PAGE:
- What are some other ways in which the scholar would engage Barnard faculty and/or students to enhance their knowledge of and/or conversations about a particular topic that is global in nature?
If the scholar has not yet been identified, but the desired profile is known:
- What would be the purpose of bringing an international scholar to campus in this particular case? What particular need would an international scholar fulfill in your teaching and/or research pursuits at this time?
- What would be the ideal field of research of the scholar, and how would you advertise the role in order to attract a researcher who is particularly distinguished in the field and whose work is appropriately global in nature?
- What plan do you have for the scholar to engage Barnard faculty and/or students, in or out of the classroom, with regard to a particular topic that is global in nature?
- What sort of open lecture would you like to hear from a scholar with such a profile, and what particular opportunity would that lecture offer the Barnard community to enhance their knowledge of and/or conversations about a particular global issue?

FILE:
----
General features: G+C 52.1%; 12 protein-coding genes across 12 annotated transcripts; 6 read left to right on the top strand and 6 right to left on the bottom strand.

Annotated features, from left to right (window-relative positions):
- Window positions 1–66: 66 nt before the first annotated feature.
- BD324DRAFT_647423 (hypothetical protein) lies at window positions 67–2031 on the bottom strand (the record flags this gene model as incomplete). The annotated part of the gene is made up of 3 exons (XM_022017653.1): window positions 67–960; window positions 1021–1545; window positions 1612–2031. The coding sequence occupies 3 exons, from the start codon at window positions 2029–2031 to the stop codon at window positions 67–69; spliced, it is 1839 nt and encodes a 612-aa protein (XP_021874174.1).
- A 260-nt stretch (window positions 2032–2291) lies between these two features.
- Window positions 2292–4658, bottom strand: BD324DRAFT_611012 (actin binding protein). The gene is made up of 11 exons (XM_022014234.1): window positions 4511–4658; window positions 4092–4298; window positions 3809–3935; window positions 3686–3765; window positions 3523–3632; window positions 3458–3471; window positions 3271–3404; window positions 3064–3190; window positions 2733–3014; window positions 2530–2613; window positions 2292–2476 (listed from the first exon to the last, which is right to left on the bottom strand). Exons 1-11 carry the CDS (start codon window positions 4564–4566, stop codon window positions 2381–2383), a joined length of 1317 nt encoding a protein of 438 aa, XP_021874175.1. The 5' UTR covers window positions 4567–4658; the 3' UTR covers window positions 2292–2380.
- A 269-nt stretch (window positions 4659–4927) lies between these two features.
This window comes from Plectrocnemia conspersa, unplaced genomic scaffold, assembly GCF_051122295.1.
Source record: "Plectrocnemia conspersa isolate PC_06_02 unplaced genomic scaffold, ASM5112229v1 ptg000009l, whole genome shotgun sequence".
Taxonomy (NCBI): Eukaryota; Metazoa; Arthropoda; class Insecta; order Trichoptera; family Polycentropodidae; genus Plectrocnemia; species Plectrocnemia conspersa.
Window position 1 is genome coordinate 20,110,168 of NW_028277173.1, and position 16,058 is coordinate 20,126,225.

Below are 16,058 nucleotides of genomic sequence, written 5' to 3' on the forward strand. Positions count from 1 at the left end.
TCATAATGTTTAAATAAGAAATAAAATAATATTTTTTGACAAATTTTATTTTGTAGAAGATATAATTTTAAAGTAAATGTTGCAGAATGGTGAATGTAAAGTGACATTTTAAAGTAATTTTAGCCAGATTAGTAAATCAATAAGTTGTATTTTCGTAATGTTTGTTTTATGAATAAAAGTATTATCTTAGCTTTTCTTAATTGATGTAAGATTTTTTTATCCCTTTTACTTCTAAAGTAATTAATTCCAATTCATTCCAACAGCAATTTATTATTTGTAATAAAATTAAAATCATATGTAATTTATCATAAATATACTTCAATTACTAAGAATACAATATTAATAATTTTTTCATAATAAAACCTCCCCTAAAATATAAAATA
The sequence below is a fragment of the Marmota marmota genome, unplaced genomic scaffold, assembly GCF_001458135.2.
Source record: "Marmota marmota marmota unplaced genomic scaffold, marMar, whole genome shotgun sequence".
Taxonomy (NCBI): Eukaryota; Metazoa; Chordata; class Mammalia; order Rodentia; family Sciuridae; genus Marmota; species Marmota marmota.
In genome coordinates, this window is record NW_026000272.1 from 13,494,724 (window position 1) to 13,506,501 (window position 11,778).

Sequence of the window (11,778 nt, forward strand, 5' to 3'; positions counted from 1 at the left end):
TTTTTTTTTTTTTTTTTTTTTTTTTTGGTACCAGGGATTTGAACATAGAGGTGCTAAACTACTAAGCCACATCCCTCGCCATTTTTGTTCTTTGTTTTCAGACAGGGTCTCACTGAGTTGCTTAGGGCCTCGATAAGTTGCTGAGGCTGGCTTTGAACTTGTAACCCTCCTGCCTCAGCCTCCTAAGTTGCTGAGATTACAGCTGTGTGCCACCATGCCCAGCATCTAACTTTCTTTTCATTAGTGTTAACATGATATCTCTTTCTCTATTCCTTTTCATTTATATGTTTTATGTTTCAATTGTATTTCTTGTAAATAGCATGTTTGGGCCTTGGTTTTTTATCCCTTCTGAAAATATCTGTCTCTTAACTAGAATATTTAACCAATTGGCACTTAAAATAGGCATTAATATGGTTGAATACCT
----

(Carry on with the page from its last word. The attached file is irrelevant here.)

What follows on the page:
(2) A detailed budget proposal for the Weiss Fellow’s visit
- The specifics of the budget proposal will vary in each case, and may or may not include costs for honoraria, travel, accommodation, per diem, and event details (e.g., programs, catering).
These materials should be submitted the semester before the proposed visit: by December 1st for a scholar to come in the spring semester, and by May 1st for a scholar to come in the fall semester. Please submit materials by email to Giorgio DiMauro, Dean for International and Global Strategy, at email@example.com. The approval process will involve the Faculty Advisory Committee on Internationalization, the Office of the Provost, and, as needed, consultation with faculty/departments/programs at Barnard that may have similar international initiatives underway and with the Office of Budgeting & Planning.
It is possible that funding may be available for only a portion of the proposed budget or that funding may not be available at all; in either case, the Dean will work with the Faculty Member to adjust budget amounts or to identify alternative sources of funding where possible.
Once funding is approved for the Weiss Fellow, the Dean will then work with the sponsoring Faculty Member to craft an invitation letter to the scholar, and the Provost’s Office will provide administrative and logistical support for the Weiss Fellow and related programming as needed.
After the completion of the Weiss Fellow’s visit to campus, the sponsoring Faculty Member will be asked to submit a short (1-2 page) report of the visit, including a brief description of the scholar’s activities while on campus, a consideration of the impact of the scholar’s activities, and an evaluation of the success of the scholar’s visit—including any suggestions for improvement for the Weiss International Visiting Fellowship program overall.